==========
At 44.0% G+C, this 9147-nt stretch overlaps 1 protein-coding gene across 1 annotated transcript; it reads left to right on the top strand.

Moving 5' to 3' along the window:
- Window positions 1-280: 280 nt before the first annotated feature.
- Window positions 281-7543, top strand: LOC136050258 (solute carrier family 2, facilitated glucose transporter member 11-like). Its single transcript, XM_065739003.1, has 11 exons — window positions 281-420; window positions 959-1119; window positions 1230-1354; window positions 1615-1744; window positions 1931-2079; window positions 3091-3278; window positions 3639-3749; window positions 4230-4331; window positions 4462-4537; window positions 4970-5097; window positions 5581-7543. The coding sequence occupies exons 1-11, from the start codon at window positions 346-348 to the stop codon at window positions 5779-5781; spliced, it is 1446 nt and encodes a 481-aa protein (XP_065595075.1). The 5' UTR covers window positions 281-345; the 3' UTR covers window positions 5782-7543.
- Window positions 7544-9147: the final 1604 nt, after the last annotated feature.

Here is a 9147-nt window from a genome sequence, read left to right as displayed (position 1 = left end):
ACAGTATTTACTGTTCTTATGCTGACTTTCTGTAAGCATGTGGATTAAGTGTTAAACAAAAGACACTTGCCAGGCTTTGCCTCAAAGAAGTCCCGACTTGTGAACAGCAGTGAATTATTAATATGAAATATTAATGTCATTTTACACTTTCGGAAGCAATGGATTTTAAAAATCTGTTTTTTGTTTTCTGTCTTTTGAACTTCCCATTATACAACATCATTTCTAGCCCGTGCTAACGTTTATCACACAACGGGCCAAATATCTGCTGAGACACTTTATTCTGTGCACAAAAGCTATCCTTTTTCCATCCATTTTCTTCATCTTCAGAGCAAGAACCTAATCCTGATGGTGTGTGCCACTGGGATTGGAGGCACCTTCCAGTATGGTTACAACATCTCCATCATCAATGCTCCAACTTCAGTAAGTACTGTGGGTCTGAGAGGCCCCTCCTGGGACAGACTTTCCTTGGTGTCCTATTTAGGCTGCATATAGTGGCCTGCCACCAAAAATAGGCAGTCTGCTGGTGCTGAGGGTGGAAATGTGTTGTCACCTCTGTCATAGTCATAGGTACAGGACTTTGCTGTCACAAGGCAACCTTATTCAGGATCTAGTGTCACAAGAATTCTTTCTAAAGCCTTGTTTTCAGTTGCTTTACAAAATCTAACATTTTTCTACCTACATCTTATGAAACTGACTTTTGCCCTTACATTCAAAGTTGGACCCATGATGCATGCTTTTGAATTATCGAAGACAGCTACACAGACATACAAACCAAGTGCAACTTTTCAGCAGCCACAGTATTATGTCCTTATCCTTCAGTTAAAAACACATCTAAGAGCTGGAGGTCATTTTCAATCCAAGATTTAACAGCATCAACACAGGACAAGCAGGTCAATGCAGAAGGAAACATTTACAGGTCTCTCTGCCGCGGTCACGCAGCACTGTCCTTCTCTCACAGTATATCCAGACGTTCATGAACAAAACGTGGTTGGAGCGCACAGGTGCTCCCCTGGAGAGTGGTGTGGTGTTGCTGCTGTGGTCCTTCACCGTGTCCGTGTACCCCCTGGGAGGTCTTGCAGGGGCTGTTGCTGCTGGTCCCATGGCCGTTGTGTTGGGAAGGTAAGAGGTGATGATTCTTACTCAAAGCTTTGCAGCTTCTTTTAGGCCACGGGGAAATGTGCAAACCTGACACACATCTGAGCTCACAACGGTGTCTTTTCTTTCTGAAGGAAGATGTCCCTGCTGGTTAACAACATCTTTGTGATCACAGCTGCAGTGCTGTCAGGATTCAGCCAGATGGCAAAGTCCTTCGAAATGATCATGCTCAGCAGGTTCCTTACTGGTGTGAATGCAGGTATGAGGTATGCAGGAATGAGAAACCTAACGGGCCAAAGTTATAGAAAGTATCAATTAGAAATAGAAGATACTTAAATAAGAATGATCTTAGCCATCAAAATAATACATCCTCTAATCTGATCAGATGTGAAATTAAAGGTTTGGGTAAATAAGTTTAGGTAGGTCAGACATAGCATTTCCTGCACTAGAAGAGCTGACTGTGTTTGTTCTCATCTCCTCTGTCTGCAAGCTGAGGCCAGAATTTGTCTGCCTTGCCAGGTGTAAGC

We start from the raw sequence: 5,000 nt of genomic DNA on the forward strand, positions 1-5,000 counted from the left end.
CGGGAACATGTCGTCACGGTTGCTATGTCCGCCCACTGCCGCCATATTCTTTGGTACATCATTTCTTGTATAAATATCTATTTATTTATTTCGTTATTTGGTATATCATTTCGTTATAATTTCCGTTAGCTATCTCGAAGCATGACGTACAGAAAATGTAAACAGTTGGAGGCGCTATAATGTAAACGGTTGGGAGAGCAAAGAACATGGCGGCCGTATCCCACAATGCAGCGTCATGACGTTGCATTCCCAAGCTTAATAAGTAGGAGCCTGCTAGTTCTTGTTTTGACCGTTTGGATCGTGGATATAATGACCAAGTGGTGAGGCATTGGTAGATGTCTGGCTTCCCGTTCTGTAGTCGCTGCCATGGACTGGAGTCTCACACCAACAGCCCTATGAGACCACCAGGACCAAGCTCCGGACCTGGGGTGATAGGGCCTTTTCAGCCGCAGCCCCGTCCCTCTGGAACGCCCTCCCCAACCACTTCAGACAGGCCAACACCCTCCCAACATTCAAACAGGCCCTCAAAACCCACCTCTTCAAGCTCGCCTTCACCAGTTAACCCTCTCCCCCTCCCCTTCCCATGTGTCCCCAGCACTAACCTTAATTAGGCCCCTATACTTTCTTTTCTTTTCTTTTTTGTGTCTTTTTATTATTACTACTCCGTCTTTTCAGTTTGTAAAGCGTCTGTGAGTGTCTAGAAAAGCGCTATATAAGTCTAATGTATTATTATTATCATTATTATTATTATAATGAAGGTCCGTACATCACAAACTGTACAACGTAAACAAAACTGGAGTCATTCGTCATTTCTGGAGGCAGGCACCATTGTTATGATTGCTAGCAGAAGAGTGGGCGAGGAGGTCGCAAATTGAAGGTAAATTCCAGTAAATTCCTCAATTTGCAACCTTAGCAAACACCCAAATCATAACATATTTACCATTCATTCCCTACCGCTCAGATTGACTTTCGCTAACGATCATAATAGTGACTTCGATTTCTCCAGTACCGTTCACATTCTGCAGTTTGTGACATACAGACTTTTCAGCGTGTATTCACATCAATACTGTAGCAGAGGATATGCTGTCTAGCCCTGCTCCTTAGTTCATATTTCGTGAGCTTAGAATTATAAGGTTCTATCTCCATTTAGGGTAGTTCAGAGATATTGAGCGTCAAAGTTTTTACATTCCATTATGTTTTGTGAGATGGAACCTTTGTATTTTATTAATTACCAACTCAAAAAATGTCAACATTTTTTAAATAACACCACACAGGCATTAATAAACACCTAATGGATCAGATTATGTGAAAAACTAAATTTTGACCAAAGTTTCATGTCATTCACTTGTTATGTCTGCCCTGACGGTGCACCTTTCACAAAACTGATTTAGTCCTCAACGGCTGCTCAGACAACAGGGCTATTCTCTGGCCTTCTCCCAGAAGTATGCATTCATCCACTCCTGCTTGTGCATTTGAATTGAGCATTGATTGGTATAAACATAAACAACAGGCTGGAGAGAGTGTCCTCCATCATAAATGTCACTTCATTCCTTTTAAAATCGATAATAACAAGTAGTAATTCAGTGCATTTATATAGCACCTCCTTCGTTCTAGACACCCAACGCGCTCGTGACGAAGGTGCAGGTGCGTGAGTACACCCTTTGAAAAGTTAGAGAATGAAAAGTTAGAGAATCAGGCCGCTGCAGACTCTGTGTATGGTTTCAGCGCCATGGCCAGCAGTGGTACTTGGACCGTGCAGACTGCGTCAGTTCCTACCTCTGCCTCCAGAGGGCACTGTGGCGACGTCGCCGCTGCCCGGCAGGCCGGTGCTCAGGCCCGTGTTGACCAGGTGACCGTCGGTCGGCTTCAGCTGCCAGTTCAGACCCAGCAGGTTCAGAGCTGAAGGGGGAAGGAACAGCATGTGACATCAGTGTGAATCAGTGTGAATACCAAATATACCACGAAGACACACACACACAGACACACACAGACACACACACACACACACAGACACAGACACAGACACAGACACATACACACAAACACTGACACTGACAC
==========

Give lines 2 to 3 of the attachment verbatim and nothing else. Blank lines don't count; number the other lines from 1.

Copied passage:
Moving 5' to 3' along the window:
- Window positions 1-280: 280 nt before the first annotated feature.